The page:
After years of hustling as the boss of MMG, Rick Ross has found himself at somewhat of a crossroads from a musical perspective. In 2014, Rozay released two albums in Mastermind and Hood Billionaire with the results being quite mixed. Despite a few highlight records from each collection, many fans found the output to be forced as well as lacking in replay value. Along with facing a variety of legal troubles, the biggest downfall of Ross’ artistry over the past few years has been the high number of generic trap songs that pale in comparison to the compellingly soulful efforts where Rozay finds himself at his best.
Coming as somewhat of a surprise release, Ross recently dropped a new project titled Black Dollar, falling somewhere between the mixtape and free album category. The project is a lengthy affair as a 17-track collection, but it arrives as a welcomed release and an interesting body of work to evaluate in comparison to Ross’ previous two LPs. Black Dollar may not have the promotional firepower of a traditional Rick Ross album release, but as a whole the project is pleasantly surprising in its cohesiveness and its high points are particularly noteworthy.
It doesn’t take long for Ross to reach an impressive pinnacle on Black Dollar. Intro track “Foreclosures” was instantly praised upon its release as a single and for good reason. Featuring the finest piece of production on the entire tape thanks to the trustworthy J.U.S.T.I.C.E. League, Ross finds himself in rare form considering it is 2015. Rozay unleashes his powerful delivery to discuss his recent trials and tribulations, specifically the fact that he had to hustle extra on behalf of MMG while Meek Mill was away in prison. This is the best kind of effort we can expect from Ross at this stage of his career and the fact we hear it right off the bat brings forth an added layer of excitement for the listener.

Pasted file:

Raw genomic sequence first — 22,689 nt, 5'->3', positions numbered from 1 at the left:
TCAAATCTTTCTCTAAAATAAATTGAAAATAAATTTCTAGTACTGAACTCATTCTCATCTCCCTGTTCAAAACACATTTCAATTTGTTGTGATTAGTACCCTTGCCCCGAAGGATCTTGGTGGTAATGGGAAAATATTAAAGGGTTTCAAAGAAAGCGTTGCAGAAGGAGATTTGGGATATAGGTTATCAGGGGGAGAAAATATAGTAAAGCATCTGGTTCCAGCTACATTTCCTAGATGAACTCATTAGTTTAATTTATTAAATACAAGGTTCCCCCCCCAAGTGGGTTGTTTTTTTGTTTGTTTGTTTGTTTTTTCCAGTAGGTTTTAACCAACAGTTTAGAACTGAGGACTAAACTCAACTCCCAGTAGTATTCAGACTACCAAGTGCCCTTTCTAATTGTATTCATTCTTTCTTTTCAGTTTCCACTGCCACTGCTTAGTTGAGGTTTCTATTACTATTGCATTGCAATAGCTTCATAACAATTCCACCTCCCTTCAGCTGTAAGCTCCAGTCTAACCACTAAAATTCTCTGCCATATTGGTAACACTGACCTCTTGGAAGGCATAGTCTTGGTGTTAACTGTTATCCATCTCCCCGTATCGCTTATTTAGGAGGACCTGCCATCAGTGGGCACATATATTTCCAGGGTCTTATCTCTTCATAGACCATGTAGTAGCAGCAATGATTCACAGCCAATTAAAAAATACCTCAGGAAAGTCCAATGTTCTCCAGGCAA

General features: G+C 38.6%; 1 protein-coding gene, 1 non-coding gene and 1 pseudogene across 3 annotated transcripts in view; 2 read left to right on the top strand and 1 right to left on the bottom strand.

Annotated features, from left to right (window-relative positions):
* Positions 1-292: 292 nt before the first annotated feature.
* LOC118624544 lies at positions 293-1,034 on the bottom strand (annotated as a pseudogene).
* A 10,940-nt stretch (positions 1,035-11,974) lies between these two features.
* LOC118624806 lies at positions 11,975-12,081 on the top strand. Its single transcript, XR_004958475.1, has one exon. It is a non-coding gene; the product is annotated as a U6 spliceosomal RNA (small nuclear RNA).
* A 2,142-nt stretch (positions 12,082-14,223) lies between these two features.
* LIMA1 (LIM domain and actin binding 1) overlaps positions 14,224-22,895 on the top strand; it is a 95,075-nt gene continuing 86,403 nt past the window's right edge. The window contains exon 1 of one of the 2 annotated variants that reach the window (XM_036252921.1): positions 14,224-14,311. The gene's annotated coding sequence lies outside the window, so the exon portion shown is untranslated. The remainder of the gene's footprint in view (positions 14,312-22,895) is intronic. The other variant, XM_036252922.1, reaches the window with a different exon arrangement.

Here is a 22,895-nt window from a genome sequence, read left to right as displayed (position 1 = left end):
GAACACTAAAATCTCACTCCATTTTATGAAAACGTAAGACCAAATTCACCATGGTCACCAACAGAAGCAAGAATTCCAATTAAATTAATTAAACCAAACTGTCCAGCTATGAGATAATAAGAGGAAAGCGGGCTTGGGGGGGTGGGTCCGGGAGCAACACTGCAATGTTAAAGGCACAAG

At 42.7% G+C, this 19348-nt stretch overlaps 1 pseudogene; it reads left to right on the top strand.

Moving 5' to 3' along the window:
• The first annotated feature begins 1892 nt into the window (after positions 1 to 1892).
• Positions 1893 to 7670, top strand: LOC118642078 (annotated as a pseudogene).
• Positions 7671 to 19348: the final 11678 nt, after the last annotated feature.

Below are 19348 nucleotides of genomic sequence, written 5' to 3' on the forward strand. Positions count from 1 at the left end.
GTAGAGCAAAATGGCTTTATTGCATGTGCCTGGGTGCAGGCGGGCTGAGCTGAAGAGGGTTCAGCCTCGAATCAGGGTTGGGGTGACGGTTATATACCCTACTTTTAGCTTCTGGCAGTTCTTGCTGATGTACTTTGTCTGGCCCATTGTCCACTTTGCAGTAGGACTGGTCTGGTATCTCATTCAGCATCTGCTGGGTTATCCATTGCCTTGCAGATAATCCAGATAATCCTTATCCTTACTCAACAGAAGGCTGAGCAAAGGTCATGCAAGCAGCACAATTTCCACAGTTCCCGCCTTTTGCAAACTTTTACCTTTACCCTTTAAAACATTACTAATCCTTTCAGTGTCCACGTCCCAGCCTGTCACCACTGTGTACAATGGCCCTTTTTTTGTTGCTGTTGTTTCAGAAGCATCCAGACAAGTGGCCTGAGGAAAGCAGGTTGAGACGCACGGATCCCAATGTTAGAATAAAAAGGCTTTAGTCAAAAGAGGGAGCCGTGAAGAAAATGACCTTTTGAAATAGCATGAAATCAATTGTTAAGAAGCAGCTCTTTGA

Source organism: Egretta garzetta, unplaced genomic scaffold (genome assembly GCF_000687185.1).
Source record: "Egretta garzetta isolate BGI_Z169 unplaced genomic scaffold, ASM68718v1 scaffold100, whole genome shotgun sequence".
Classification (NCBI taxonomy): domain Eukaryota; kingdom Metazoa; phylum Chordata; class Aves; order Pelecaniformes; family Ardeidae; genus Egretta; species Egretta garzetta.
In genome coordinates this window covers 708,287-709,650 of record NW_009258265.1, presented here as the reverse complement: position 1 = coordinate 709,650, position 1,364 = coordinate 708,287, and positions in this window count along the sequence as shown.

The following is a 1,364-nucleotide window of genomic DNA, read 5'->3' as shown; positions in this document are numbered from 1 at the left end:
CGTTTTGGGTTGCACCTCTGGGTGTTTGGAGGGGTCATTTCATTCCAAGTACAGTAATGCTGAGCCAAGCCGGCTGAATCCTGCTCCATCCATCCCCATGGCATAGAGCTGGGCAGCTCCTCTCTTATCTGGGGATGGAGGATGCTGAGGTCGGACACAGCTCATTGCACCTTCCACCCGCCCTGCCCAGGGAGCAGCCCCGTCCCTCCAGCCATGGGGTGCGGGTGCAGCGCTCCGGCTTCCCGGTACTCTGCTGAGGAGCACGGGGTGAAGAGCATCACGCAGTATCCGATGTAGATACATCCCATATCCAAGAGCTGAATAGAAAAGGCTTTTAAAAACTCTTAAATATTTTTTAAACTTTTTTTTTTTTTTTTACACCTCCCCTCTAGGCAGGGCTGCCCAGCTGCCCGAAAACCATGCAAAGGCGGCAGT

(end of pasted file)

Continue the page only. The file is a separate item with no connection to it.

While it is tough to match any other song on Black Dollar up against “Foreclosures”, there are several other records which fuel the project with a much needed injection of authenticity for Ross. Rozay is most effective in accomplishing this greater level of quality by wisely selecting the right guests to help execute the desired results. The streets are served with anthems such as the disloyalty focused “Turn Ya Back” (ft. Gucci Mane, Meek Mill, & Whole Slab) and the lavishly booming “Money & Powder” while women take center stage on “She Wanna Fuck”, “2 Shots”, and “Take Advantage”, each of which feature heavy assists from August Alsina, Kevin Cossum, and Future respectively.
Ross doesn’t offer any mind-blowing bars or innovative subject matter on Black Dollar, but that’s never been his main attraction as an artist. Between Ross playing his role as a steady enforcer on the mic (void of lackluster attempts at trap hits) to recruiting an A list of features both vocally and behind the boards, this project offers a well-rounded and consistent listening experience. It’s fair to classify some tracks on here as average, but they hold an edge over the mediocre filler of Rozay’s last two albums and that can be chalked up as a win for fans of the MMG boss. Black Dollar will not make people fall in love with Rick Ross all over again, and critics who view his catalogue with an indifferent mindset will continue to do so. However, if you have been waiting for Rozay to regain his footing and offer up a naturally flowing project with enough standout moments to satisfy your hunger, Black Dollar proves to be the answer you are looking for.
Repeatable: “Foreclosures”, “2 Shots”
Skippable: “Beautiful Lie”, “Bel Air”
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